As city commissioners were being asked to finalize the city’s union with parking meters, they once again got cold feet.
To allow residents and tourists to get used to paid parking, the commission voted to keep the parking garage free for another six months, as well as reduce the hourly price of meters on one downtown street.
“That will ease people into it,” said Commissioner Dick Clapp.
And although city staff recommended the price of $1 per hour for all 459 metered spaces, commissioners wanted to reduce the price to 50 cents per hour for the spaces on Gulfstream Avenue, because some employees use that area to park.
Commissioners also extended parking-enforcement an extra two hours, to 8 p.m. (See box at right.)
Meters will be placed downtown from Gulfstream Avenue to Orange Avenue and First Street to McAnsh Square.
Commissioner Terry Turner, who has consistently opposed the implementation of parking meters, reiterated his disapproval.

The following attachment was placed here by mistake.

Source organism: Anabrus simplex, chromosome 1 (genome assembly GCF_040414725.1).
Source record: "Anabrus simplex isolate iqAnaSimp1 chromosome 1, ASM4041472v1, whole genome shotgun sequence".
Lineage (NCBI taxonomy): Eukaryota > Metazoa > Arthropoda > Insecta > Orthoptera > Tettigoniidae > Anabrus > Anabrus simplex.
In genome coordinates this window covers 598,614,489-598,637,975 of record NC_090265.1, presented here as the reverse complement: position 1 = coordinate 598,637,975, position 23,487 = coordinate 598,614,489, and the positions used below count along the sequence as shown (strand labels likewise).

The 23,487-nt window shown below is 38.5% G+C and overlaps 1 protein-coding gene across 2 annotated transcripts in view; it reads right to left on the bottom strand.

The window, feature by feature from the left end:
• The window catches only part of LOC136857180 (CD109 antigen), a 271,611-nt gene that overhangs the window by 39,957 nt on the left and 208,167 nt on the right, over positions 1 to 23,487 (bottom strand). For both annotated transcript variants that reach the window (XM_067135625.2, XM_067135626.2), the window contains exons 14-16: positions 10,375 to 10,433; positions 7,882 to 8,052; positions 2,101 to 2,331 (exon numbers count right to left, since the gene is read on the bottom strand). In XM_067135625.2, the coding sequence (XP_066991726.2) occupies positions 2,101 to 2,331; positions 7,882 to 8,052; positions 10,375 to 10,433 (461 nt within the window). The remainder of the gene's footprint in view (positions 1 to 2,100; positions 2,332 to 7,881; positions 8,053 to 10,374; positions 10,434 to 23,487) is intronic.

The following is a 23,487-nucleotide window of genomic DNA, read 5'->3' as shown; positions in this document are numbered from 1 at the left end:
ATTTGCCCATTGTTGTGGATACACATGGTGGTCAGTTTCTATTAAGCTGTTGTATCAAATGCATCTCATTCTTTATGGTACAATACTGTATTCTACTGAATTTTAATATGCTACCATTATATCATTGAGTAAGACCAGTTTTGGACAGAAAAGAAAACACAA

“These parking meters are effectively a tax on businesses,” he said. “(They) will cause some businesses to fail.”
Some business owners agreed.
“We’re talking about implementing paid parking at a time when it’s not hard to find parking — in the summer,” said Forrest Shaw, owner of Pastry Art. “We risk driving customers to other shopping districts.”
But city staff members and a parking consultant maintained that meters are an effective parking-management tool.
And although some business owners said minimum-wage employees will now have no place to park, City Manager Bob Bartolotta reminded them that there will still be 650 free parking spaces downtown.
Contact Robin Roy at [email protected]
City commissioners extended the hours of enforcement for free parking spaces throughout the city.
The new measure allows the city to write tickets from 8 a.m. to 8 p.m., although it does not mandate those additional hours.
Currently, enforcement hours run from 8 a.m. to 6 p.m.
Enforcement for metered parking spaces will be 9 a.m. to 8 p.m.
Sarasota’s parking meters will be a combination of multi-space pay stations and traditional single-space meters.
Payment is possible by coins and credit or debit cards. Dollar bills will not be accepted, because they cause too many jams.
Drivers will be able to recharge their meter from any pay station in the city, no matter where their car is parked.